University of Alabama Creates Free Program to Help Children With Disabilities and Developmental Delays

photo credit: ~Rich Johnson~ The Down Syndrome Association of Central Florida’s Step Up for Down Syndrome via photopin (license)

Most would agree that parenting, though joyous, isn’t an easy undertaking. Parenting children with disabilities can be even more difficult at times. That’s why professionals at the University of Alabama, a Sullivan Foundation partner school, are offering support to families of young children with disabilities or developmental delays free of cost through a new early intervention program, called EI@UA, funded through the Alabama Department of Rehabilitation Services.

“EI@UA is an early intervention program through Alabama’s Early Intervention System that provides special education and related services to infants and toddlers under the age of 3 and their families,” said Dr. Kimberly Tomeny, program director of EI@UA and a clinical assistant professor of special education and multiple abilities.

Tomeny said the program works by partnering with families of children who need their services to support them in their everyday lives and routines. They do this by determining the family’s specific goals for their children or the family as a whole and work to help them achieve those goals.

“If a parent has concerns about their child talking, for example, we would work with them within the context of their routines like family meals, diaper changes, bath time and outings,” Tomeny said. “We talk about strategies they can use regularly to support the child and family within that routine.”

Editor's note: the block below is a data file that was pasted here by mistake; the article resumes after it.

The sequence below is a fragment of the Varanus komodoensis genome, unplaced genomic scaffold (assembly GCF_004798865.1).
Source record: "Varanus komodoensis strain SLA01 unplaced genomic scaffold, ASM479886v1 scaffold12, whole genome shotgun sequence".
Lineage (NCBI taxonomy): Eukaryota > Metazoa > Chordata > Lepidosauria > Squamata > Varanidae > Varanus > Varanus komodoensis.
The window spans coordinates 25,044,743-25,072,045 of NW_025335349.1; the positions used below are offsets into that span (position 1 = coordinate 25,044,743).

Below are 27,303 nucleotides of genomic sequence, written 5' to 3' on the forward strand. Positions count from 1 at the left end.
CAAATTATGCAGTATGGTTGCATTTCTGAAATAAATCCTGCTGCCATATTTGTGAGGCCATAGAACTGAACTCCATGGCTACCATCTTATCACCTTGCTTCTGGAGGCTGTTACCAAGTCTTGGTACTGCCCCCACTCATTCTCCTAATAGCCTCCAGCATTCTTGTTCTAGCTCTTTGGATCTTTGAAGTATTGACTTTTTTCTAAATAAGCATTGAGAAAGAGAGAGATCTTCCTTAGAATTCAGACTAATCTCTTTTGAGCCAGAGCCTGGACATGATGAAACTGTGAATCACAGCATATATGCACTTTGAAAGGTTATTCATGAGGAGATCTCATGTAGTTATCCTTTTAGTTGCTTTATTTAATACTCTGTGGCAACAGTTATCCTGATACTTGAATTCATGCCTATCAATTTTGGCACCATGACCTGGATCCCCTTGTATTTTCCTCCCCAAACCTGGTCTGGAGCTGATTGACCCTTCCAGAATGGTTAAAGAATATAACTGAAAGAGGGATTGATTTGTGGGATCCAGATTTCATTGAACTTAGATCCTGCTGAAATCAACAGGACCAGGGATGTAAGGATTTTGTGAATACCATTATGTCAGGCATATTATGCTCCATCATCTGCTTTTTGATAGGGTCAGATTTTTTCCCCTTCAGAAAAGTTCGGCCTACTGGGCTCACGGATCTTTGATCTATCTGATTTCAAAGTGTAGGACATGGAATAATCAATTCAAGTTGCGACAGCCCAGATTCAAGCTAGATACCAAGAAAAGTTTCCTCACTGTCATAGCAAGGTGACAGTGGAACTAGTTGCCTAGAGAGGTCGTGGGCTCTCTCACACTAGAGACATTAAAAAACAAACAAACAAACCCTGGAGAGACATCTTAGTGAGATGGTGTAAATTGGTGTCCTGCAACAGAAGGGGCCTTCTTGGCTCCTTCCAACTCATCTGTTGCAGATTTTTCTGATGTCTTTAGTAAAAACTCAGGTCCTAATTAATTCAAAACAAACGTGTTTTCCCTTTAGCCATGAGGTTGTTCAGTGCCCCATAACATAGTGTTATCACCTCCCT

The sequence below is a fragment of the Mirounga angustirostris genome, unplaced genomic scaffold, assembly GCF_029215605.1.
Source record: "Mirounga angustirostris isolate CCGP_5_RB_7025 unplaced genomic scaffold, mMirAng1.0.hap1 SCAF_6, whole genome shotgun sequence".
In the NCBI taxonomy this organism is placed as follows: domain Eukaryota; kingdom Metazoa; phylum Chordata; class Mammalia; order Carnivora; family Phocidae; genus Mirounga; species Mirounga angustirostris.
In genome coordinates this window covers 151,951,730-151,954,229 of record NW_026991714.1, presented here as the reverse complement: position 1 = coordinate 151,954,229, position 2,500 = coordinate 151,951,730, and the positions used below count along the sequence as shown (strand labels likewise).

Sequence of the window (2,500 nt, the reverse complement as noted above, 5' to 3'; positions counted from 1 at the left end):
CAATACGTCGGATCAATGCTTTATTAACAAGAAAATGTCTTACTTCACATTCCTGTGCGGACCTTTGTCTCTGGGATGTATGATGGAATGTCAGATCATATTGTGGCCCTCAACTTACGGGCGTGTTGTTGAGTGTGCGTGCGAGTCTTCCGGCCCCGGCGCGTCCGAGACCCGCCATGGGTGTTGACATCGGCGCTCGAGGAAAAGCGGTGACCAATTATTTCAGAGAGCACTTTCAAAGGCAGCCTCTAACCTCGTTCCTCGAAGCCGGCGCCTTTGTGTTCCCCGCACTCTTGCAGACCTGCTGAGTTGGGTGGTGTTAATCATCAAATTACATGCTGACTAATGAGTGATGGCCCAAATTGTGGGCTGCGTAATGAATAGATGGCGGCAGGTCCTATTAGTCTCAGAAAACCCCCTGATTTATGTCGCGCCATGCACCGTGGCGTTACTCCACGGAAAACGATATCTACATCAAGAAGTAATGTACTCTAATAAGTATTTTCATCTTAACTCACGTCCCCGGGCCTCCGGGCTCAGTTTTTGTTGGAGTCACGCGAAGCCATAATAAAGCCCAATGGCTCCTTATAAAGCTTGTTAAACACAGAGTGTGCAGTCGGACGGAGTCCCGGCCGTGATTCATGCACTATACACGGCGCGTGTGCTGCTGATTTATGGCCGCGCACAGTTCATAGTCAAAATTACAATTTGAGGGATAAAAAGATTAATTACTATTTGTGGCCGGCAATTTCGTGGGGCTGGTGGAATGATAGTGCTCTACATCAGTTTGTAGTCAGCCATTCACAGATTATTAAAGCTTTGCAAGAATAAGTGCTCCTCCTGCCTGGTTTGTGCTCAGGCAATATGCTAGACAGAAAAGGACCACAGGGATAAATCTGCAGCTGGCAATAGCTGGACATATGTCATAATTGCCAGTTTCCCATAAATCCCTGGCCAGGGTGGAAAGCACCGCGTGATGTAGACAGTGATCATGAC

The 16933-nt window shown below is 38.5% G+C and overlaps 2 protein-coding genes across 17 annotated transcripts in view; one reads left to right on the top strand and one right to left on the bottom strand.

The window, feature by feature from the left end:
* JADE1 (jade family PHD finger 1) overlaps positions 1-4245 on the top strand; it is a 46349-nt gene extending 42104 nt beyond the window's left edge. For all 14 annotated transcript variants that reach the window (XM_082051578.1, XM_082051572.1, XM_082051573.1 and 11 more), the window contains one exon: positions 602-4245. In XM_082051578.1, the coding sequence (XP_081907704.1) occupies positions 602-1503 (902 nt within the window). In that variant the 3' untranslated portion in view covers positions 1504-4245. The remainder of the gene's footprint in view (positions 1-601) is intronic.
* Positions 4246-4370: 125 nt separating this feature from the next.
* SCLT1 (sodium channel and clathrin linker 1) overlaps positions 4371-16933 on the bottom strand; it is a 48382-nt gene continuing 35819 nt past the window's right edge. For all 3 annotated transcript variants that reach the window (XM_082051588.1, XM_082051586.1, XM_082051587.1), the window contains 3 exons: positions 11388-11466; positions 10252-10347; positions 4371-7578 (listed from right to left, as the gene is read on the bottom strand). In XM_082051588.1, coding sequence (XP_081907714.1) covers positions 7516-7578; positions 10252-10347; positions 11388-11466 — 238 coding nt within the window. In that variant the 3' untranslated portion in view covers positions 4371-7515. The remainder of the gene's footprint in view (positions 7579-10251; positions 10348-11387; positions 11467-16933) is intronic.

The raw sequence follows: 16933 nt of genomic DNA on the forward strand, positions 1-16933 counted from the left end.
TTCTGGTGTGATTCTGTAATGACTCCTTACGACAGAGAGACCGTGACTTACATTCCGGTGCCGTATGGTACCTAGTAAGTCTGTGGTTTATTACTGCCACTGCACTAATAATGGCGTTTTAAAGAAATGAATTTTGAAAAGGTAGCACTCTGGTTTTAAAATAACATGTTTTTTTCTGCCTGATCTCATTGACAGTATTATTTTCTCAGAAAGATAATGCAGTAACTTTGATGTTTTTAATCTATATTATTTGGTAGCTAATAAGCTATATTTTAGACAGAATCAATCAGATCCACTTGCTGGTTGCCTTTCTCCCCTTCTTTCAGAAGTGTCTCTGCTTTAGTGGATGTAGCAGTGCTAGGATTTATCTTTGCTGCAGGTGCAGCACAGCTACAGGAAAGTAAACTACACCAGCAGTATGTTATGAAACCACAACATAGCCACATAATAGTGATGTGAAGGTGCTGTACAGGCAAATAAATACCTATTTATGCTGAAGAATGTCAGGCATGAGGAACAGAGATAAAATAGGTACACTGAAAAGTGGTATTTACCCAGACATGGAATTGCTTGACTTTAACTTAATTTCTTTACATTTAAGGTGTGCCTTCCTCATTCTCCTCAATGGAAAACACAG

“We provide intervention that addresses the child’s overall development, not just one specific developmental area,” she said.

The team consists of professionals from various backgrounds such as early childhood special education, speech-language pathology and physical therapy. The primary interventionists partner with families to develop goals and implement strategies that help the child function in the family’s routines, such as mealtimes or getting dressed.

“Parents or caregivers are with the children regularly, and it’s really beneficial for them to be the ones to implement the strategies that we jointly come up with,” Tomeny said. “It really is a collaborative process, and the goal is to support children and families during the many hours that the interventionist is not with them throughout the week.”

Anyone can make a referral to UA’s early intervention program. If parents, pediatricians or other caregivers or professionals have a concern about a child under the age of 3, they can contact EI@UA to find out if the child is eligible for services.

Currently, all services are being administered remotely through Zoom.

EI@UA can be reached by email at earlyintervention@ua.edu or by phone at (205) 348-4714. The program’s hours are flexible as needed. For more information, visit EI@UA’s website.

This article has been edited slightly from the original version appearing on the University of Alabama website.

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